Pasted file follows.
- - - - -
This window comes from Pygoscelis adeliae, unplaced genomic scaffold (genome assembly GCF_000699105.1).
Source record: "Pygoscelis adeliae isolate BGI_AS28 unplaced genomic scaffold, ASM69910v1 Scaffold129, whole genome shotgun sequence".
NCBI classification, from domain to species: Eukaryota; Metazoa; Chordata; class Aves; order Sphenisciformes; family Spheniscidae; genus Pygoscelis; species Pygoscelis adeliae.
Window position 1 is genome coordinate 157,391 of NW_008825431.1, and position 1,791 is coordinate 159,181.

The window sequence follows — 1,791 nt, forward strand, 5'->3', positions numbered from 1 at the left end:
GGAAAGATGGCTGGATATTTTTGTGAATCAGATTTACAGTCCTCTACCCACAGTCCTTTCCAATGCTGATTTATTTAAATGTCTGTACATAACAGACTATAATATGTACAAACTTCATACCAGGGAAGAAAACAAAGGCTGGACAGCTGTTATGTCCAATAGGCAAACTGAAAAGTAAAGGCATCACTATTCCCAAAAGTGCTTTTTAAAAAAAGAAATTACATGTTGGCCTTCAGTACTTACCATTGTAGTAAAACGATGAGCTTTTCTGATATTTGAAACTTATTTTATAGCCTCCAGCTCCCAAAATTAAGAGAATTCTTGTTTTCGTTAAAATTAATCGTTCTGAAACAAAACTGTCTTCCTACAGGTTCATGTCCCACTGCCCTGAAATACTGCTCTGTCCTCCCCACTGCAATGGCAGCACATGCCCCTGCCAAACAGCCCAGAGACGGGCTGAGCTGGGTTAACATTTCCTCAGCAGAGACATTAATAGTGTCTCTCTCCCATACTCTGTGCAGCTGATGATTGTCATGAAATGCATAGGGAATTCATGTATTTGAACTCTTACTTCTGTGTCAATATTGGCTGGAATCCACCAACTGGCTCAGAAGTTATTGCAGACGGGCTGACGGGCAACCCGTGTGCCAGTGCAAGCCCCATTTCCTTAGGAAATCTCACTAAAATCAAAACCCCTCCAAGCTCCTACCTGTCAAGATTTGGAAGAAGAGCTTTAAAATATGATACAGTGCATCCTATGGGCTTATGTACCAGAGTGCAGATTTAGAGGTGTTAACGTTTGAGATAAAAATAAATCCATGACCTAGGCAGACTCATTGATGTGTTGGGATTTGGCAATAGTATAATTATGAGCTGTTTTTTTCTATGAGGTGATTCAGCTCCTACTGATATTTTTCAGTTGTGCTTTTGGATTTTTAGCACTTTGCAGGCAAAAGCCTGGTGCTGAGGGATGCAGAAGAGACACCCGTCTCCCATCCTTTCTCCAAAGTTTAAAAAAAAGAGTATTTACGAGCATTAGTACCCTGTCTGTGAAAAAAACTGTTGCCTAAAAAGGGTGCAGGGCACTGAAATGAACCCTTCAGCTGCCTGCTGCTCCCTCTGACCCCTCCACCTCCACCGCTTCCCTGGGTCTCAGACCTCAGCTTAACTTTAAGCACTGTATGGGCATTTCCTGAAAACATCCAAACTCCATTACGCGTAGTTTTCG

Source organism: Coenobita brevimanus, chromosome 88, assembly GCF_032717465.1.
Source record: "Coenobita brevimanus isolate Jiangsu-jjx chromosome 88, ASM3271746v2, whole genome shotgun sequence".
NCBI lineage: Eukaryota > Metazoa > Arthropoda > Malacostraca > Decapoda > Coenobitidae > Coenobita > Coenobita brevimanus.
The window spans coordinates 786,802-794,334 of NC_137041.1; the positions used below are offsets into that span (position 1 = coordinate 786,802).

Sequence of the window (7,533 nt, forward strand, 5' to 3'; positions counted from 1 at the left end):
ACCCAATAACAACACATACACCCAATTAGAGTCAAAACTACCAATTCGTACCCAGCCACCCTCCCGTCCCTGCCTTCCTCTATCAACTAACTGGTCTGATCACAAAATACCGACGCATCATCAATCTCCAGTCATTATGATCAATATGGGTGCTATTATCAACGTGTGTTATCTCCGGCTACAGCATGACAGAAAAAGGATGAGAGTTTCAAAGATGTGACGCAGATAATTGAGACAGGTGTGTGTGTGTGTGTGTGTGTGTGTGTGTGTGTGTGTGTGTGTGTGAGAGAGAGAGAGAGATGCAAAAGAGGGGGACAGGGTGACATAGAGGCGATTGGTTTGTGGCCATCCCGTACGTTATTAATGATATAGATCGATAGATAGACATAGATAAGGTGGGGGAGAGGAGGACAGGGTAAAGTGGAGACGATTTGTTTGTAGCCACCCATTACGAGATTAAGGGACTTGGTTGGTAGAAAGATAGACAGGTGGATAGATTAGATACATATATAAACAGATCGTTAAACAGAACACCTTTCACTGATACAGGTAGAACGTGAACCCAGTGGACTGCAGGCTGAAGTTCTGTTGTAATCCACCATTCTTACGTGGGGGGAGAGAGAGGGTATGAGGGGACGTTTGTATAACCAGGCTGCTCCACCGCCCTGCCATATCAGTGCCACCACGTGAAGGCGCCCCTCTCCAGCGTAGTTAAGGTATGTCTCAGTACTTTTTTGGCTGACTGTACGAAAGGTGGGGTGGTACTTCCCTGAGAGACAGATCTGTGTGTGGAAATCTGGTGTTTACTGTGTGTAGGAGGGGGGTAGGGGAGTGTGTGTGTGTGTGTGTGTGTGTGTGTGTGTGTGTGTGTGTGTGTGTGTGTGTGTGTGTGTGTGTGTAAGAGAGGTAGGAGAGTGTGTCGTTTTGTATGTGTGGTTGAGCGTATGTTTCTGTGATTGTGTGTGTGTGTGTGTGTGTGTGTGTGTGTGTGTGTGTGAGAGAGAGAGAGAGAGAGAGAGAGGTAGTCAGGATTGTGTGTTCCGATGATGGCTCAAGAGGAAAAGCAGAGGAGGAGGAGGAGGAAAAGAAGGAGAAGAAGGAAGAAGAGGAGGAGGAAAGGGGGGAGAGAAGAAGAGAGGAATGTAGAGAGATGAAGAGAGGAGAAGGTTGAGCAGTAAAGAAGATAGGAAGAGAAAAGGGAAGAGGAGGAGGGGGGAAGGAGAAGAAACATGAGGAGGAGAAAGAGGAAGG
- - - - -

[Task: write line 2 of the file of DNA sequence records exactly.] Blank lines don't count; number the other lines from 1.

Source record: "Pygoscelis adeliae isolate BGI_AS28 unplaced genomic scaffold, ASM69910v1 Scaffold129, whole genome shotgun sequence".